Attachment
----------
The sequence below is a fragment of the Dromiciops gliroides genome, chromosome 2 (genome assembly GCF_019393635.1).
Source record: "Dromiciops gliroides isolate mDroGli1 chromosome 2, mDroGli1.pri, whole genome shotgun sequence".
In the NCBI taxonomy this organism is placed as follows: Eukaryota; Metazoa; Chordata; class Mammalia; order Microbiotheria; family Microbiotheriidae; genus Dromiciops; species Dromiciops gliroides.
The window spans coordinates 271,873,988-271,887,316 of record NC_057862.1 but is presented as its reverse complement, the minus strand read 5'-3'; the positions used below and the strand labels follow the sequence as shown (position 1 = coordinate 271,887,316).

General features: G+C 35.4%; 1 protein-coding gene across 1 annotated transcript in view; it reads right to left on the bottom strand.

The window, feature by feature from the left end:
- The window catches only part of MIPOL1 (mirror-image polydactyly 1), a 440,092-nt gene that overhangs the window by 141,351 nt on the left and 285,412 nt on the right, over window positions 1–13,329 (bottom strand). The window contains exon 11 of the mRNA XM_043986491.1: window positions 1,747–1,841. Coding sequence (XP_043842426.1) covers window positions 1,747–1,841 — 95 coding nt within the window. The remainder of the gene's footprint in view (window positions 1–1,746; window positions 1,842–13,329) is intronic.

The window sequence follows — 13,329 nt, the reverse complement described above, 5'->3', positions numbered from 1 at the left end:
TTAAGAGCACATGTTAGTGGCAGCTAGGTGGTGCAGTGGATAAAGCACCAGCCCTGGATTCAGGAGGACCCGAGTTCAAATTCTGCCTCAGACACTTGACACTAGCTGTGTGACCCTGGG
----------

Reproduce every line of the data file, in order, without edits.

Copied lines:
The sequence below is a fragment of the Dromiciops gliroides genome, chromosome 2 (genome assembly GCF_019393635.1).
Source record: "Dromiciops gliroides isolate mDroGli1 chromosome 2, mDroGli1.pri, whole genome shotgun sequence".
In the NCBI taxonomy this organism is placed as follows: Eukaryota; Metazoa; Chordata; class Mammalia; order Microbiotheria; family Microbiotheriidae; genus Dromiciops; species Dromiciops gliroides.
The window spans coordinates 271,873,988-271,887,316 of record NC_057862.1 but is presented as its reverse complement, the minus strand read 5'-3'; the positions used below and the strand labels follow the sequence as shown (position 1 = coordinate 271,887,316).

General features: G+C 35.4%; 1 protein-coding gene across 1 annotated transcript in view; it reads right to left on the bottom strand.

The window, feature by feature from the left end:
- The window catches only part of MIPOL1 (mirror-image polydactyly 1), a 440,092-nt gene that overhangs the window by 141,351 nt on the left and 285,412 nt on the right, over window positions 1–13,329 (bottom strand). The window contains exon 11 of the mRNA XM_043986491.1: window positions 1,747–1,841. Coding sequence (XP_043842426.1) covers window positions 1,747–1,841 — 95 coding nt within the window. The remainder of the gene's footprint in view (window positions 1–1,746; window positions 1,842–13,329) is intronic.

The window sequence follows — 13,329 nt, the reverse complement described above, 5'->3', positions numbered from 1 at the left end:
TTAAGAGCACATGTTAGTGGCAGCTAGGTGGTGCAGTGGATAAAGCACCAGCCCTGGATTCAGGAGGACCCGAGTTCAAATTCTGCCTCAGACACTTGACACTAGCTGTGTGACCCTGGG